Firefighters rescue families from floodwaters
For the first day of Severe Weather Awareness Week, Jessamine County Emergency Management and first responders had planned to focus on flooding, which can be as destructive a force as tornadoes. Ironically, Sunday night and Monday, they found themselves experiencing some of the worst flooding Jessamine County and the Bluegrass region had seen in a decade.
Gov. Andy Beshear issued a state of emergency declaration Monday for all of Kentucky, and as of late that day, 34 counties and cities had issued their own declarations. Swift water rescues have been conducted in at least 42 counties.
On Tuesday morning, Jessamine County and Nicholasville firefighters were on their way to do a boat rescue of a family whose home at Camp Daniel Boone off Tates Creek Road was surrounded by water. Nicholasville Battalion Chief Danny Eades said one family member also had medical conditions.
The family was rescued without any injuries or issues, according to Battalion Chief John Shafer.
Shafer said firefighters were rescuing another family at Hunter’s Ferry just before 2 p.m.
Jessamine County Emergency Management Director Johnny Adams, who was also on his way to answer the call at Camp Daniel Boone, said that although there had been severe flooding, it was the first water rescue local firefighters had to do in Jessamine.
However, on Monday, Jessamine and Nicholasville firefighters were part of a Bluegrass Emergency Response Team effort that rescued 93 people from harm’s way around Clay City in Powell County.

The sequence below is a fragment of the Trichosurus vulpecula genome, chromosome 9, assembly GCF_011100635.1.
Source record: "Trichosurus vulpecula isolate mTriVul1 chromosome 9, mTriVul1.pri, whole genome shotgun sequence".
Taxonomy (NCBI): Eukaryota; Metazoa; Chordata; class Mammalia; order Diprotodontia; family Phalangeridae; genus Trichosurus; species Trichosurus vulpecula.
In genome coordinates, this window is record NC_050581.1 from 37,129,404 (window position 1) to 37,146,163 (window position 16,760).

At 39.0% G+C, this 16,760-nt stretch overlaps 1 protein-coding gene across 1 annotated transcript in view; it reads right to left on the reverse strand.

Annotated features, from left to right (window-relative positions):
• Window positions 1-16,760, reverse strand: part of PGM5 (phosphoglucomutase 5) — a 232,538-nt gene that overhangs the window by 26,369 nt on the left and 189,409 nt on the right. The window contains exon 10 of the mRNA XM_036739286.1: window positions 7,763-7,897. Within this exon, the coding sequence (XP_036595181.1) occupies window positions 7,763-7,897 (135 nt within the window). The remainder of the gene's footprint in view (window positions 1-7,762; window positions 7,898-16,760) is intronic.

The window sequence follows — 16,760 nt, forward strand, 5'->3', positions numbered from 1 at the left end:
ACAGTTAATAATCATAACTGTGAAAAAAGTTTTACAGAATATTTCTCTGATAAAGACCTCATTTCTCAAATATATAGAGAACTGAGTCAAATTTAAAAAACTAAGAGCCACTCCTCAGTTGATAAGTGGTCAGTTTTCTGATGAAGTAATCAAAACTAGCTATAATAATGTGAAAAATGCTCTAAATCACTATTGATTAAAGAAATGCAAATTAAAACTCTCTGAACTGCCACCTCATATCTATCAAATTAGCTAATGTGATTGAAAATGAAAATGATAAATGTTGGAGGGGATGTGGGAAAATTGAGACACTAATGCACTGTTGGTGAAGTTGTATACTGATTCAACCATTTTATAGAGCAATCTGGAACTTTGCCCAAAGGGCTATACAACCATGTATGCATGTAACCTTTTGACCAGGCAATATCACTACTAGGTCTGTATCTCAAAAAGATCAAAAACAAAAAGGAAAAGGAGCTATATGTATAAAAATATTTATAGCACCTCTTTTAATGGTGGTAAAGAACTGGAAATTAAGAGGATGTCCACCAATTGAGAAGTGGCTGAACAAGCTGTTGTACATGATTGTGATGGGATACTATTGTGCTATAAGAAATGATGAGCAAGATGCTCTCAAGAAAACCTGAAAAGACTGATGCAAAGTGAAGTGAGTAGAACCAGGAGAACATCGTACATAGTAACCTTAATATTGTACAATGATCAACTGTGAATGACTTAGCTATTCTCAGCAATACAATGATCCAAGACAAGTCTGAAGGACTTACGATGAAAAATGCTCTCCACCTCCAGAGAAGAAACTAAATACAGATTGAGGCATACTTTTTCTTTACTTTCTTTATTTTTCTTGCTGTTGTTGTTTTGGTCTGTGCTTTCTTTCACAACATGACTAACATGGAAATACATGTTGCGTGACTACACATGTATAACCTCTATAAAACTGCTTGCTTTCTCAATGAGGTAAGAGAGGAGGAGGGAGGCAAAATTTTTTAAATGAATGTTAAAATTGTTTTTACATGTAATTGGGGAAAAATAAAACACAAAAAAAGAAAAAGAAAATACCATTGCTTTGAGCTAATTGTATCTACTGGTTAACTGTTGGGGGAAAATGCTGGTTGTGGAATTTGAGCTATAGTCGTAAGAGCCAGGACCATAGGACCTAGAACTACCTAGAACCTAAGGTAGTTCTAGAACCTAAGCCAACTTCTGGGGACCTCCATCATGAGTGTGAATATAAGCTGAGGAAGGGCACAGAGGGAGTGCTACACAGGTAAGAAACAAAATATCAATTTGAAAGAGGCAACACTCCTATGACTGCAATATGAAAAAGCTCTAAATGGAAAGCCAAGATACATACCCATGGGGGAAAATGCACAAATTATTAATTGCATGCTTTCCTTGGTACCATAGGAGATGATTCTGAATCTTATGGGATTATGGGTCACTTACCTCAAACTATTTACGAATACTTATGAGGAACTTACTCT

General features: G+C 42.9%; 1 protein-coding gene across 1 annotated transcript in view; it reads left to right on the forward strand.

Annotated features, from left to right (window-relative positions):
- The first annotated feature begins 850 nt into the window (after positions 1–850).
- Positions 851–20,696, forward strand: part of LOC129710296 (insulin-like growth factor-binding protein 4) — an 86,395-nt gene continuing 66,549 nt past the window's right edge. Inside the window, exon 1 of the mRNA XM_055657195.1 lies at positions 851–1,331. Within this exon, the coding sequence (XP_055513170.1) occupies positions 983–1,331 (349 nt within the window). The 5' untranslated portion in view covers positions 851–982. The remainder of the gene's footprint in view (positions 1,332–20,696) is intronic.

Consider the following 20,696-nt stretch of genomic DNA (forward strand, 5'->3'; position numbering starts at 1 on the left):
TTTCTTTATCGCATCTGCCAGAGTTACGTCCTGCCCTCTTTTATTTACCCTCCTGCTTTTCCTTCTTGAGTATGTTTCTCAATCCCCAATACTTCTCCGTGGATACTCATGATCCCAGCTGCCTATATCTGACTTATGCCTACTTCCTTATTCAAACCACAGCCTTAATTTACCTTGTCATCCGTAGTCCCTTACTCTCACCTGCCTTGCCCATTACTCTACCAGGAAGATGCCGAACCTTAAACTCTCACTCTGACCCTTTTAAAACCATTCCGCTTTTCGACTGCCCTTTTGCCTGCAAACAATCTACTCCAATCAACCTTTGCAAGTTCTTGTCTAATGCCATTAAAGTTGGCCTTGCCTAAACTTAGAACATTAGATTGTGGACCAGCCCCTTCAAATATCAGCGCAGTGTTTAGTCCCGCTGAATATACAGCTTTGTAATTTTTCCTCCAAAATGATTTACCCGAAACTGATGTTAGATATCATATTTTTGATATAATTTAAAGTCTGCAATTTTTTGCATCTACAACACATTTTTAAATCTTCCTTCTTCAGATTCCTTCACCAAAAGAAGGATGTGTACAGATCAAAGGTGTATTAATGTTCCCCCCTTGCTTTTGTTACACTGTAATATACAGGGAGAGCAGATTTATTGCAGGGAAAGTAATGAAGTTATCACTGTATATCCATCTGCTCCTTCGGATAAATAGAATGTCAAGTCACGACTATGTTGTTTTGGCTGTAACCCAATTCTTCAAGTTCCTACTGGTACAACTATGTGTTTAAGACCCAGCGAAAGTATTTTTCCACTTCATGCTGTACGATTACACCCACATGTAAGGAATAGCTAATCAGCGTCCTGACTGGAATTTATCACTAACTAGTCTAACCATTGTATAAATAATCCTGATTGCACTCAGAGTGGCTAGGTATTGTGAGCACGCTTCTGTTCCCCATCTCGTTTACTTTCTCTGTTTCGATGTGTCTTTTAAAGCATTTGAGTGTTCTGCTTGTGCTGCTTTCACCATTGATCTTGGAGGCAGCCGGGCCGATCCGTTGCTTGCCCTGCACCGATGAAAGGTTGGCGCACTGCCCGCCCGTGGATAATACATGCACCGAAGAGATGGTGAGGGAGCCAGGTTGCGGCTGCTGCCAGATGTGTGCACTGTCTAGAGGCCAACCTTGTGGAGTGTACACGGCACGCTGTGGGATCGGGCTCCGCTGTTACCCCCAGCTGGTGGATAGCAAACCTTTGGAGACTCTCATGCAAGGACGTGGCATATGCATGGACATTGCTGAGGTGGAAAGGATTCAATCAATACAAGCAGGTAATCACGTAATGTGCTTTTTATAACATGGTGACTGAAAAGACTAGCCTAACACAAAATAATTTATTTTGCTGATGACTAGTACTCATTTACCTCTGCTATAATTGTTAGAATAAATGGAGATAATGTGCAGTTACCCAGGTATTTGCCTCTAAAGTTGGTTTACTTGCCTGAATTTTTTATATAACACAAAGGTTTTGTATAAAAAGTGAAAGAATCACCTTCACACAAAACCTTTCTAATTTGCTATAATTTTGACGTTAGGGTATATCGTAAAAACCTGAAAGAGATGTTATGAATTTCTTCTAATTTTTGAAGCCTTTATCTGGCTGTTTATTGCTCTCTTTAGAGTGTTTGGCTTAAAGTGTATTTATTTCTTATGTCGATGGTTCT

Adams said that as part of the response to the stranded family in the Tates Creek Road area, first responders would also go house to house checking on people.
Jessamine firefighters helped rescue two horses from a vehicle in high water in Lincoln County Sunday night.
Monday night, Wilmore, Nicholasville and Jessamine County firefighters rescued two hikers in the Jessamine Creek Gorge area who had gotten lost and called 911 around 5:30 p.m.
Eades and Adams said firefighters were able to track the call and pinpoint the women’s location using new technology that took them almost right to them.
Eades said the women were cold but uninjured.
The Kentucky River at Valley View in Jessamine County at 10:30 Tuesday morning was 39.4 feet at Camp Nelson and 37.52 feet at High Bridge, accoroding to the National Weather Service. Flood stage at both locations is 30 feet. At Valley View, where the action stage is 28 feet, the river was at 37.56 feet.
Camp Daniel Boone, where the firefighters were going Tuesday morning, is near the Valley View Ferry.